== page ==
Gili Air is located along the infamous Pacific Ring of Fire – an area that is prone to earthquakes and volcanic eruptions due to plate tectonics. Approximately 90% of earthquakes occur along the parts of the Pacific Ocean basin that forms the Ring of Fire, and Indonesia is home to approximately 70 active volcanoes.
What is an active volcano?
Before you reassess your plans to visit our little island paradise, it is important to note that an active volcano is a volcano that has had at least one eruption in the past 10,000 years. Active volcanoes are classified as either being dormant (this is a volcano that is not erupting, but is expected to erupt again at some point) or erupting.
Late in 2017 and earlier in 2018, Indonesia experienced a series of erupting volcanoes, the most famous probably being Mount Agung in Bali.
While living along the Ring of Fire does entail being aware of the dangers that volcanoes and the resulting earthquakes may pose, Grand Sunset Gili Air has contingency measures in place for these situations. There aren’t any active volcanoes on Gili Air, and Mount Rinjani in Lombok and Mount Agung and Mount Batur in Bali are our closest rumbling mountains.
In the case of an eruption on a volcano close to Gili Air, tourists are advised to take the following measures.
When a volcano erupts:
- Take out contact lenses and wear glasses or goggles.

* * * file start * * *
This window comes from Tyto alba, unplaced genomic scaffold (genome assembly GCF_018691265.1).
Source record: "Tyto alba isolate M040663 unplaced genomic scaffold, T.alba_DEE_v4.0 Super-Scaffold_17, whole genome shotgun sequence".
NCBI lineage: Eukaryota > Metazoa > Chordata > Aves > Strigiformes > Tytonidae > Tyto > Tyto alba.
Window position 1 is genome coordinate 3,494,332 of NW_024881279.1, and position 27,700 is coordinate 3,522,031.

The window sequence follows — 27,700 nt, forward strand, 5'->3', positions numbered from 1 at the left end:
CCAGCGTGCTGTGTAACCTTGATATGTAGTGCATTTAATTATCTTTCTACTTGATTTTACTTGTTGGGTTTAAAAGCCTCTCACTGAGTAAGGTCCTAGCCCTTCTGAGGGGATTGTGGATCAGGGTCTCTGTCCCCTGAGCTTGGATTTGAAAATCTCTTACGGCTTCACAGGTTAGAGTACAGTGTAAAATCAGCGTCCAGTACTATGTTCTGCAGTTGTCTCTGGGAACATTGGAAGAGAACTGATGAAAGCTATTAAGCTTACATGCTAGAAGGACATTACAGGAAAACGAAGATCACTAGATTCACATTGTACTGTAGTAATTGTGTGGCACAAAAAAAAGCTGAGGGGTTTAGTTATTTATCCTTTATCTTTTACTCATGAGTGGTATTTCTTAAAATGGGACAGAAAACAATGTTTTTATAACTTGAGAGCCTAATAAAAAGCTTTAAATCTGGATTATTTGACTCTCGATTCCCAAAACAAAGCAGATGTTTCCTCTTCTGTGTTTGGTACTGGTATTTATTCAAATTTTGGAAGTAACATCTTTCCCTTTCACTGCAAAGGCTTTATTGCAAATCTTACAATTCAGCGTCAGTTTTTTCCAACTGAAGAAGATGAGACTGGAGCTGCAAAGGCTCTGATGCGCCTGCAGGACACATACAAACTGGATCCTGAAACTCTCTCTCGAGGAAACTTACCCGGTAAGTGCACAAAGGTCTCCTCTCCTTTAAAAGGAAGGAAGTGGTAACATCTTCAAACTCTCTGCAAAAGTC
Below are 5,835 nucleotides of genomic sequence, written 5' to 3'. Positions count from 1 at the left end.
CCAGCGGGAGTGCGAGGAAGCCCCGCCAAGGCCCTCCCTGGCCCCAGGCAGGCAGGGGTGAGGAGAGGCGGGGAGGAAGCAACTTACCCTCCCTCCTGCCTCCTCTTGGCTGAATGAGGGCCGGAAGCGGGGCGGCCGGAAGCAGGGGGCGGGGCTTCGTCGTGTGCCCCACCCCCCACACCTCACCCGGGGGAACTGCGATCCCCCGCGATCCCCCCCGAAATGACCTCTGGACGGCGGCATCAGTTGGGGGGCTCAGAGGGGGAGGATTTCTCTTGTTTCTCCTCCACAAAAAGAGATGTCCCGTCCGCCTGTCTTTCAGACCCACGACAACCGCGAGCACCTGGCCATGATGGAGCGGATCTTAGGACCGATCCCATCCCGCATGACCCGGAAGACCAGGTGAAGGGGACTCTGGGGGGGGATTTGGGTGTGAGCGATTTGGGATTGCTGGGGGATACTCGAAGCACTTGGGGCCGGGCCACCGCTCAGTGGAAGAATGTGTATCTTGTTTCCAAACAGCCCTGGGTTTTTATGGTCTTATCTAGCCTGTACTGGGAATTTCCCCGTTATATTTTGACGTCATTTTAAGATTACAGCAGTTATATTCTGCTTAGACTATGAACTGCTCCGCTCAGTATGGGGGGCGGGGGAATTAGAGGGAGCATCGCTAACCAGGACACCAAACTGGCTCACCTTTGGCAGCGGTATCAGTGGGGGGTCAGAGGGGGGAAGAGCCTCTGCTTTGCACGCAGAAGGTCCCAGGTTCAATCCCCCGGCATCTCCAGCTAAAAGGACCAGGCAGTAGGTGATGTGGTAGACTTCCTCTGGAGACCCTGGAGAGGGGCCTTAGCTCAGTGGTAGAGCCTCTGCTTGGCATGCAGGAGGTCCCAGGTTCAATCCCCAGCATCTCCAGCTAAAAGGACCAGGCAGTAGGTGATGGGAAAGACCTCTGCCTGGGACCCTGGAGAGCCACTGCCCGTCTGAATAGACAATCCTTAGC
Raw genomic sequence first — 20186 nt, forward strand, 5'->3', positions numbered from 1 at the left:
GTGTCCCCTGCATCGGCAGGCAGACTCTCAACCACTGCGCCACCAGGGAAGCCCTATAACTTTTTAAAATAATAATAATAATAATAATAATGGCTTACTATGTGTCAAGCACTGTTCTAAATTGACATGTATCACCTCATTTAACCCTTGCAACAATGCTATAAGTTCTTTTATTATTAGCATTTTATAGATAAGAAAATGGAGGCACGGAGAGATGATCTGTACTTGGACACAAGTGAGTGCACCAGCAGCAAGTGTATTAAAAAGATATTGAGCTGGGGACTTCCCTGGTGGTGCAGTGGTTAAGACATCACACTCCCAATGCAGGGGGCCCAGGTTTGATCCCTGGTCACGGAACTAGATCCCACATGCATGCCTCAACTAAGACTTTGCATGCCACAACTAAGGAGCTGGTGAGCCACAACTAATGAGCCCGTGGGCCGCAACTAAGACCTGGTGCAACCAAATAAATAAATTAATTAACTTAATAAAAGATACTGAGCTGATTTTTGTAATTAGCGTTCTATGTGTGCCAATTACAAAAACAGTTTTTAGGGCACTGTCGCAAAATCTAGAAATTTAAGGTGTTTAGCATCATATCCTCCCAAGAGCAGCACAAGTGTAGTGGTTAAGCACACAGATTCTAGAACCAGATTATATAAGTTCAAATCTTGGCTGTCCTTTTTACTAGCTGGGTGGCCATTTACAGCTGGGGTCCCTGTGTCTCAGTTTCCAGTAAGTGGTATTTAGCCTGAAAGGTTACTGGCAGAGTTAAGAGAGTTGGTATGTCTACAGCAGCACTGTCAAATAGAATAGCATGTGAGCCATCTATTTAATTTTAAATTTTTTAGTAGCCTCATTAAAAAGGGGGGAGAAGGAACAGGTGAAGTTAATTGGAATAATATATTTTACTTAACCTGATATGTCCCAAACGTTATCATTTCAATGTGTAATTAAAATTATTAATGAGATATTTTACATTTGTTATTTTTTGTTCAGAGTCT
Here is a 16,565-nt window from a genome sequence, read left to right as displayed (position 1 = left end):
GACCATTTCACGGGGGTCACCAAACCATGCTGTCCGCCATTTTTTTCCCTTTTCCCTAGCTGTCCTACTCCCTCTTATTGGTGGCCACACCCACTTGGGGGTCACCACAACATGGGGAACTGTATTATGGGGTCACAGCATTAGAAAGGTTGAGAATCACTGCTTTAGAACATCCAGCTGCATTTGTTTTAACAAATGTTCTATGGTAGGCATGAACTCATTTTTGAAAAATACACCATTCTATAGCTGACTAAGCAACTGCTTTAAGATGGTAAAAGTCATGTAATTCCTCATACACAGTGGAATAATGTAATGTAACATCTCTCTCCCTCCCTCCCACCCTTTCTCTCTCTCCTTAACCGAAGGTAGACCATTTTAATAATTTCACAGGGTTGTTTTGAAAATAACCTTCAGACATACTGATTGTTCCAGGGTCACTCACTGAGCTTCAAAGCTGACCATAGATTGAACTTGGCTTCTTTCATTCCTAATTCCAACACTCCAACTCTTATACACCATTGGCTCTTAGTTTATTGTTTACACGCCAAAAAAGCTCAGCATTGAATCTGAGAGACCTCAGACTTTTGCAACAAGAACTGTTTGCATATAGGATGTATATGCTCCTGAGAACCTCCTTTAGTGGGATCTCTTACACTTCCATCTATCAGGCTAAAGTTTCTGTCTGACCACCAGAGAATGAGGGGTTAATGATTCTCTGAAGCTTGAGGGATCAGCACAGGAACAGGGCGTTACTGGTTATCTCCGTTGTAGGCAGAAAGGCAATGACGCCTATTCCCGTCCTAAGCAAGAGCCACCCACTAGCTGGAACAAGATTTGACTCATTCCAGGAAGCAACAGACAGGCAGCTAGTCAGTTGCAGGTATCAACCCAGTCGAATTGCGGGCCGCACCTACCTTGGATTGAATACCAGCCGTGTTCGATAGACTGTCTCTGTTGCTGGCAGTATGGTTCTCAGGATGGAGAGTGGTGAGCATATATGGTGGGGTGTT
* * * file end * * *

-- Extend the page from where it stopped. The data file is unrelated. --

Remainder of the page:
- Stay inside as much as you can.
- Seal all gaps in your home or room where air can come through.
- Keep all skin covered.
- Keep your nose and mouth covered with a facemask or cloth.
- Wipe down any ash with a damp cloth.
In the case of an earthquake:
- Seek shelter under a strong structure, or if you can’t find one, cover your head with your hands.
- Stay away from the beach.
- Get to higher ground as soon as the earthquake has passed.
The Gilis have never experienced a tsunami, but should a tsunami warning be released:
- Get to higher ground or get to the top of the tallest building or tree.
- Move as far inland as is possible.
- Stay where you are after the first wave, as another may still come.
Even if the precautions seem daunting, vacationing on Gili Air is still very much an island breakaway without significant risk. Systems installed in the Indian Ocean constantly monitor seismic activity, and even when Mount Agung erupted, it was mostly business as usual on the Gilis, with fastboats operating as they normally do until 11am in the morning. With that being said, Mount Agung’s eruption did make for some truly spectacular views.